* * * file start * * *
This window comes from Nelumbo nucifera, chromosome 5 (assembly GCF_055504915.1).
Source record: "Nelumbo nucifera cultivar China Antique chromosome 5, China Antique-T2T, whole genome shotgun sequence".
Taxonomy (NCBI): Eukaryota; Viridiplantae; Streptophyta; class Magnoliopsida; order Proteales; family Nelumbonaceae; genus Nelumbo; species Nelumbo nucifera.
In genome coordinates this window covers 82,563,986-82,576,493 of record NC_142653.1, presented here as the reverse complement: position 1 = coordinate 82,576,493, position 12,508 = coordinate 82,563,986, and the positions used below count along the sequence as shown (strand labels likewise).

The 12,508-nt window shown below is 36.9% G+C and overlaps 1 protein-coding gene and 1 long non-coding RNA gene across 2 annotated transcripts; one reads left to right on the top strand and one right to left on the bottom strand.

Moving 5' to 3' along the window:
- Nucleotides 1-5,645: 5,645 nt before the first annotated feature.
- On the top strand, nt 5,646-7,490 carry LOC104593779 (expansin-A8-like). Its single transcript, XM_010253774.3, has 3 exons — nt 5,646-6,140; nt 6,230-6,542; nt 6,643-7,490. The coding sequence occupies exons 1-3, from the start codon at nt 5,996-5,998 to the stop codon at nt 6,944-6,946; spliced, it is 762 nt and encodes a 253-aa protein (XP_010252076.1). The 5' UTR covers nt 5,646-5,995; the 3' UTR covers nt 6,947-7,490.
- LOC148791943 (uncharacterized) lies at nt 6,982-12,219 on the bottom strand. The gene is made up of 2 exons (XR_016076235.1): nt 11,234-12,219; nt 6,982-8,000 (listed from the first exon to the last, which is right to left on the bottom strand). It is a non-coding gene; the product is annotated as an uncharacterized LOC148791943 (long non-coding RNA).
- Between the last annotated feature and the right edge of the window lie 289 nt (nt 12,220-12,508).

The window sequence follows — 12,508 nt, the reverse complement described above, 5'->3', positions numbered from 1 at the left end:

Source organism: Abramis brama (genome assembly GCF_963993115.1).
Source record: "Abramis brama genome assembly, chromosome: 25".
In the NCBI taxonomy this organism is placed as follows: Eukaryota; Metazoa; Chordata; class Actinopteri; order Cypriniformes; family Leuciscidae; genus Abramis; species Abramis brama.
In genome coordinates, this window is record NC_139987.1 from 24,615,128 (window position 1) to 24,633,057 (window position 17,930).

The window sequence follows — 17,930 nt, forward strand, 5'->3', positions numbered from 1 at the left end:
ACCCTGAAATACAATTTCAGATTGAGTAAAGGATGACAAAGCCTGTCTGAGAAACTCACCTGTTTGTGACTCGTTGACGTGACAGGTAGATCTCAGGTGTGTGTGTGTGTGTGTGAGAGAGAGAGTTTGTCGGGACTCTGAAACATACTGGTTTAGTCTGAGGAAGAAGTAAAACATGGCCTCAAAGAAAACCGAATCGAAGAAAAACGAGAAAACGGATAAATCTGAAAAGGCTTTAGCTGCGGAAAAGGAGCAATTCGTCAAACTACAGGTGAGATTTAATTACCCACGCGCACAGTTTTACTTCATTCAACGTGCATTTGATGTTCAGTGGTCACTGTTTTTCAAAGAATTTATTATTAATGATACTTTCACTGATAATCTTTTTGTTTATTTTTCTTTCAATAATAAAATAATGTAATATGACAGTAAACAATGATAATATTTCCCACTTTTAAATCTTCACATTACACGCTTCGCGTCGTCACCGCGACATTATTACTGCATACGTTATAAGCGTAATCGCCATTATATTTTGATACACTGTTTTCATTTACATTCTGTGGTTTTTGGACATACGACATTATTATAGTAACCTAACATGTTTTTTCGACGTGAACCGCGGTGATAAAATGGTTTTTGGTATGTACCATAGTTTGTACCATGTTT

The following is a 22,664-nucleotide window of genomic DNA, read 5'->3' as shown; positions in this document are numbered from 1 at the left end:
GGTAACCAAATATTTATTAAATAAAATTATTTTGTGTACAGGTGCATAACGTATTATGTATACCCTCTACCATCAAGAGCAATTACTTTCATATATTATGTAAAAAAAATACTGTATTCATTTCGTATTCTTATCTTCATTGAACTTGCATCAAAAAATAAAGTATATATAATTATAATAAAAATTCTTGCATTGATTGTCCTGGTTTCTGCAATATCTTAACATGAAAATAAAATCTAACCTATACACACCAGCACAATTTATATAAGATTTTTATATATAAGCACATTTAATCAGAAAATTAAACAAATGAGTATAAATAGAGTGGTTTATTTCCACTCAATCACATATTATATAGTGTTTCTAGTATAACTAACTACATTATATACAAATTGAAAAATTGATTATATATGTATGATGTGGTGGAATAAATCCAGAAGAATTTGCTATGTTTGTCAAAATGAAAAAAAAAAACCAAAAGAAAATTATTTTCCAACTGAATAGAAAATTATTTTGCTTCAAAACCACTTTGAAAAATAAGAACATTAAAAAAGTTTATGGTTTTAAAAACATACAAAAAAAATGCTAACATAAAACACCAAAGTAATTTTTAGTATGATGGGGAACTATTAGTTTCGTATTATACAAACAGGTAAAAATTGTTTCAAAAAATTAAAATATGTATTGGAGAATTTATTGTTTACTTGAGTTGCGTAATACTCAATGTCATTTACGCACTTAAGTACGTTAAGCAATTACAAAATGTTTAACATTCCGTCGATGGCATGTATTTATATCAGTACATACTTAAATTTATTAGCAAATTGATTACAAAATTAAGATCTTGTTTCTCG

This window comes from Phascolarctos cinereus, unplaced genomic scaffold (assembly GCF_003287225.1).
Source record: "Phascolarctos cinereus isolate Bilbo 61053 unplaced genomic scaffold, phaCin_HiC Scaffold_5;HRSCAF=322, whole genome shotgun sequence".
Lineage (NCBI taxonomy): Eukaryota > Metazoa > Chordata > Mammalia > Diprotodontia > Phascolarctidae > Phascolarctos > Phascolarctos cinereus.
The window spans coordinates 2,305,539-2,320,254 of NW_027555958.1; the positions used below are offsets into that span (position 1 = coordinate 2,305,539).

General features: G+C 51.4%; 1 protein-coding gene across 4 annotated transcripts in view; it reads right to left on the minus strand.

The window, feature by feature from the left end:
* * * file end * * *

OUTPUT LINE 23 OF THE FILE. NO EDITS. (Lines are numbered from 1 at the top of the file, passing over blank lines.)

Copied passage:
The window spans coordinates 2,305,539-2,320,254 of NW_027555958.1; the positions used below are offsets into that span (position 1 = coordinate 2,305,539).